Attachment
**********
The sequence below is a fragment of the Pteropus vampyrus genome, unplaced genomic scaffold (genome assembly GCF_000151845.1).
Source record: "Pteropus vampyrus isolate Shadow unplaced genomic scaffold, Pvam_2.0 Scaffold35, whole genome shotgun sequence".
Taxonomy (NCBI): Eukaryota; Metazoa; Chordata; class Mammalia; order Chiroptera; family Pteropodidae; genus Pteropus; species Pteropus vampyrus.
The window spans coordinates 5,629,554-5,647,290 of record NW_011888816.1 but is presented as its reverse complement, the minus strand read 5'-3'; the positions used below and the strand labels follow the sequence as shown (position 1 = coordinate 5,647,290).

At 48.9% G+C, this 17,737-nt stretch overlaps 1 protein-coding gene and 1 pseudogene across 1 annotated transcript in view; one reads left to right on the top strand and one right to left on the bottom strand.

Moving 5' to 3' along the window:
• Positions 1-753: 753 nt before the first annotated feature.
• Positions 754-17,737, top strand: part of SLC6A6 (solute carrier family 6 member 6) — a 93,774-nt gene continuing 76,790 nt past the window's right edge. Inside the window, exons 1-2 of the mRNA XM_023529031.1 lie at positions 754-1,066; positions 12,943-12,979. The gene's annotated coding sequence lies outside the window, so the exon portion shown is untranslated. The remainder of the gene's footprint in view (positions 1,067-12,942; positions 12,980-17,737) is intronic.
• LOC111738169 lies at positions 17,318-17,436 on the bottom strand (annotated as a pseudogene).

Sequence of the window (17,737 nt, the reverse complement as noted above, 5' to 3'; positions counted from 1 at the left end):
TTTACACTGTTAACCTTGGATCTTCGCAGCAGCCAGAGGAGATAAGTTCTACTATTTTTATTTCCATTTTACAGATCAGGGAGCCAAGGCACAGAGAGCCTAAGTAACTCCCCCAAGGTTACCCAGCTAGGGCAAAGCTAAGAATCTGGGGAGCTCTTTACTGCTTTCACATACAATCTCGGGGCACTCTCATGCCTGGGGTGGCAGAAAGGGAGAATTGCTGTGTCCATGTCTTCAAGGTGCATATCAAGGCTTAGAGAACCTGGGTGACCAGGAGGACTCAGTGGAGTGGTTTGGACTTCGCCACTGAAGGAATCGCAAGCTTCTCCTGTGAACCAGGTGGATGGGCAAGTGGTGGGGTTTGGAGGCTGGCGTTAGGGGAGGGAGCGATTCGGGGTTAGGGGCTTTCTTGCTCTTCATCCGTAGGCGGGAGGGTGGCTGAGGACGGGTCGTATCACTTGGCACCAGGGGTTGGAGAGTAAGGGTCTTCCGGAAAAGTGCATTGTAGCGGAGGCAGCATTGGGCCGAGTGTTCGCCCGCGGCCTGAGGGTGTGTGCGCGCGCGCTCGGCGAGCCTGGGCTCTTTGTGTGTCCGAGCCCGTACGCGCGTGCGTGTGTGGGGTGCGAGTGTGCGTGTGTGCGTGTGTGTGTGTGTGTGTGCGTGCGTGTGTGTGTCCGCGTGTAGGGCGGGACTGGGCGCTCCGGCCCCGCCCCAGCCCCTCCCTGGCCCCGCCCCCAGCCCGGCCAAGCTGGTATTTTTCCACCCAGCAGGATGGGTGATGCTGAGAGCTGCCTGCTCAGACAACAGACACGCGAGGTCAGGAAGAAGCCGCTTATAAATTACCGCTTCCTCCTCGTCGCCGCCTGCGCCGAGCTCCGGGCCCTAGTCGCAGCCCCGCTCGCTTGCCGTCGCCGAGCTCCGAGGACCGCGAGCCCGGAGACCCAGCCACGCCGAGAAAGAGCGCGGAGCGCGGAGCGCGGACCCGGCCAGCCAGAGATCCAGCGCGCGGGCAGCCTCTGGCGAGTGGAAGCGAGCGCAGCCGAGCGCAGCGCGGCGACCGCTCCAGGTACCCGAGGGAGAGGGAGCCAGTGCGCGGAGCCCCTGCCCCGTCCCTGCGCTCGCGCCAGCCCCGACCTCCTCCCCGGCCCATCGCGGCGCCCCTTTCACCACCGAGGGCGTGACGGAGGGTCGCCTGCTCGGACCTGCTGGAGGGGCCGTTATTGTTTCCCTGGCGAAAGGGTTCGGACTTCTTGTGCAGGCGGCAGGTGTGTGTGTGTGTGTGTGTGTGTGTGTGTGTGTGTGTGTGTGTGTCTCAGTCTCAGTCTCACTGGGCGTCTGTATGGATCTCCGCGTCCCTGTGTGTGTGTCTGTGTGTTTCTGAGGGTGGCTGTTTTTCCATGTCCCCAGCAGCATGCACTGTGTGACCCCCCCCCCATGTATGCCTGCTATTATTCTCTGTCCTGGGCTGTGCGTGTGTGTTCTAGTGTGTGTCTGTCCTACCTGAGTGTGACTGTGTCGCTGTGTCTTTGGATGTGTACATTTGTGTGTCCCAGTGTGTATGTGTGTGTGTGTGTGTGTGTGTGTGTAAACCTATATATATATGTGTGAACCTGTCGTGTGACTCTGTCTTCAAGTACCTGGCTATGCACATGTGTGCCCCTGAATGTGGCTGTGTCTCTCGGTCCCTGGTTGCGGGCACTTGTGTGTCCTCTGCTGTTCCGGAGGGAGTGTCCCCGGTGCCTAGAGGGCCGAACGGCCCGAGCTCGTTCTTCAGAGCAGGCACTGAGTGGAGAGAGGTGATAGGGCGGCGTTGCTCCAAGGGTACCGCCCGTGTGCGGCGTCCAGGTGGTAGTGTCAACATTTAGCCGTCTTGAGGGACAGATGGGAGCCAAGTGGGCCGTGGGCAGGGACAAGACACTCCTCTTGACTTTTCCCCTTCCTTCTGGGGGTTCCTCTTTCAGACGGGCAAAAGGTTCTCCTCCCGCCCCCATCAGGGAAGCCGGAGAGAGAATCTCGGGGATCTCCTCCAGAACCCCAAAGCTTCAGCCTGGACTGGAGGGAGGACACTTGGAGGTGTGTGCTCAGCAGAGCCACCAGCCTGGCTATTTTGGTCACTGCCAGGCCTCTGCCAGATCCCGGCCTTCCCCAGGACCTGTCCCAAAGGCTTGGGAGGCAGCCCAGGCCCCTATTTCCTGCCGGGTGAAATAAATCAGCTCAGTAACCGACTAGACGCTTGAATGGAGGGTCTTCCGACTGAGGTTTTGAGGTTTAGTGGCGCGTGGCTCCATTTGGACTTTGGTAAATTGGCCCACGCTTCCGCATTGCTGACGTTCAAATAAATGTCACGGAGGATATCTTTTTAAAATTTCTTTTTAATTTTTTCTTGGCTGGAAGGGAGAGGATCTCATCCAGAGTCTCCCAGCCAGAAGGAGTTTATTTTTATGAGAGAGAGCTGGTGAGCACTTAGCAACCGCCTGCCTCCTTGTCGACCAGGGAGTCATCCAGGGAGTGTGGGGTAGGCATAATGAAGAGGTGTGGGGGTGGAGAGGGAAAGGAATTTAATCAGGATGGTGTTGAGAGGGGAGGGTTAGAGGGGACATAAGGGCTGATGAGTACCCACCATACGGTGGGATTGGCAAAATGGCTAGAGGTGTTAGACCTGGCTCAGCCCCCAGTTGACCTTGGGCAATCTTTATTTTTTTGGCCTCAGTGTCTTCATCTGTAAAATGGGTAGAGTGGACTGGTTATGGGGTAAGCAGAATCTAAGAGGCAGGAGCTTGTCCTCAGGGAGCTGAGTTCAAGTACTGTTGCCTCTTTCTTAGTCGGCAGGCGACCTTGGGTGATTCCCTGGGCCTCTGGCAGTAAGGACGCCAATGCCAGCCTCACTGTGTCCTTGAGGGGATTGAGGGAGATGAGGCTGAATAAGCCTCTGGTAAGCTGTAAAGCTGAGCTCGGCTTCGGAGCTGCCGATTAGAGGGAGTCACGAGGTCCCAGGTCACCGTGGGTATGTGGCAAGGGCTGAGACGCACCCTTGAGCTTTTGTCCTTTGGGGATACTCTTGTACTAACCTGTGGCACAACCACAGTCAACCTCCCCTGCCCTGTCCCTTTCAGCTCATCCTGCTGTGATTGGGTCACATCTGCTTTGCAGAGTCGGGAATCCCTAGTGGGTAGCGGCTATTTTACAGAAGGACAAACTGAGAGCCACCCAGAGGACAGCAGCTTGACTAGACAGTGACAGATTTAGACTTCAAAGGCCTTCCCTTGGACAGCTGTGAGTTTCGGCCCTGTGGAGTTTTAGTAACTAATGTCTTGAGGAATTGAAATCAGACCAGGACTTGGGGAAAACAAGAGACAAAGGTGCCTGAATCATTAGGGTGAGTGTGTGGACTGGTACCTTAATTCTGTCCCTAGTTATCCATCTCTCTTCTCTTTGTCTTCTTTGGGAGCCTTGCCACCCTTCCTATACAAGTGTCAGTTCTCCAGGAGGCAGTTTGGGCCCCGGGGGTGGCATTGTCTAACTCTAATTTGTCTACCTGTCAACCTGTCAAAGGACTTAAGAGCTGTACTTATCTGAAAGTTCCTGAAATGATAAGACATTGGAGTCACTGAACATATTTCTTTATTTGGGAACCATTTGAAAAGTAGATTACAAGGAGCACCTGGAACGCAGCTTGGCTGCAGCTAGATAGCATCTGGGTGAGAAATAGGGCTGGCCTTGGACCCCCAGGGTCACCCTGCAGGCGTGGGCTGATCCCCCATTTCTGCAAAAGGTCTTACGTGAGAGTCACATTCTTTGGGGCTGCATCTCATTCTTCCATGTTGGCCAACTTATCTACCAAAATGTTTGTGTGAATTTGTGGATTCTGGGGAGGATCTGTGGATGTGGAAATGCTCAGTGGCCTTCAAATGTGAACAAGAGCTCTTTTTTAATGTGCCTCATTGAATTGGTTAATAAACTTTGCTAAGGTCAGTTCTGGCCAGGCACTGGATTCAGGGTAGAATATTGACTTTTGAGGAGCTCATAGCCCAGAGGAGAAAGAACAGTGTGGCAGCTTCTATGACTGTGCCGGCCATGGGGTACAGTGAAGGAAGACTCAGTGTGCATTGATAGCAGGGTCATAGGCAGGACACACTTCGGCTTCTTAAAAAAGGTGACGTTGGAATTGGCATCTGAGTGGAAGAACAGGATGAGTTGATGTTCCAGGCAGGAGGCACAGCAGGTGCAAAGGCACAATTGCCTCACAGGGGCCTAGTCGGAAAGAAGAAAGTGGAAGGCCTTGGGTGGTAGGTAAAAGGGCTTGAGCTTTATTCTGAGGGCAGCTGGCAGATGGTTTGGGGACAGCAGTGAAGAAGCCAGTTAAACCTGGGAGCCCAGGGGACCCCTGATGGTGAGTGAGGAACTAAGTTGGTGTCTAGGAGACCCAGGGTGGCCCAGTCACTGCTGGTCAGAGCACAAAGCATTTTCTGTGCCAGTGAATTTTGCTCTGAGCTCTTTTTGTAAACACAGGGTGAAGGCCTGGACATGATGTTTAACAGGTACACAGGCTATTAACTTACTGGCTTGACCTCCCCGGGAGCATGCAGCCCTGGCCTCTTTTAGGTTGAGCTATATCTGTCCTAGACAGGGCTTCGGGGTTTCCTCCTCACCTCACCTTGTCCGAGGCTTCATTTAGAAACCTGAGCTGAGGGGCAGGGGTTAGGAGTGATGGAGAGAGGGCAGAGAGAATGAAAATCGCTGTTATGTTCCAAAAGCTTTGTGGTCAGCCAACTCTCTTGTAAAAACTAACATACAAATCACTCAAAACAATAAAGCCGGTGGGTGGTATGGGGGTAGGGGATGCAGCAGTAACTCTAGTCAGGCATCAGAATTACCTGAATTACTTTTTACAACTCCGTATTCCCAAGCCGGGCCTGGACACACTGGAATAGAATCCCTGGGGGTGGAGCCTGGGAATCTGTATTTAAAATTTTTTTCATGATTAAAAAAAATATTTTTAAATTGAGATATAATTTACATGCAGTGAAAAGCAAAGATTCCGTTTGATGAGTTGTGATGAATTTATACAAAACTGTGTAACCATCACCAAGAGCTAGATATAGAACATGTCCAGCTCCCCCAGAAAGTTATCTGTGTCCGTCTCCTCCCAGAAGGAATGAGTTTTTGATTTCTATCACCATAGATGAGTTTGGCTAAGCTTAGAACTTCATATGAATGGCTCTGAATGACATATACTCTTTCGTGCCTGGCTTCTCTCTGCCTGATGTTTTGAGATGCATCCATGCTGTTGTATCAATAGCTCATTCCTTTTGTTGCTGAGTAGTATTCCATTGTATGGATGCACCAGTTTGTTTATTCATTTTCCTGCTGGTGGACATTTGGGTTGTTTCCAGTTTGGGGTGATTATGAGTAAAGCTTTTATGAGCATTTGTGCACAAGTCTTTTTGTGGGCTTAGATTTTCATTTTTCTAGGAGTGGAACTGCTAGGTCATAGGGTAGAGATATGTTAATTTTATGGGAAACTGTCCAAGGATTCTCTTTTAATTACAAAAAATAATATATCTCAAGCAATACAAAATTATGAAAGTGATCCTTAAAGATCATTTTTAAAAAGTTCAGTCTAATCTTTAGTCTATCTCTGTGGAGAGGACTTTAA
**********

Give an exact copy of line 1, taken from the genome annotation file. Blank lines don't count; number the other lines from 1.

The sequence below is a fragment of the Pteropus vampyrus genome, unplaced genomic scaffold (genome assembly GCF_000151845.1).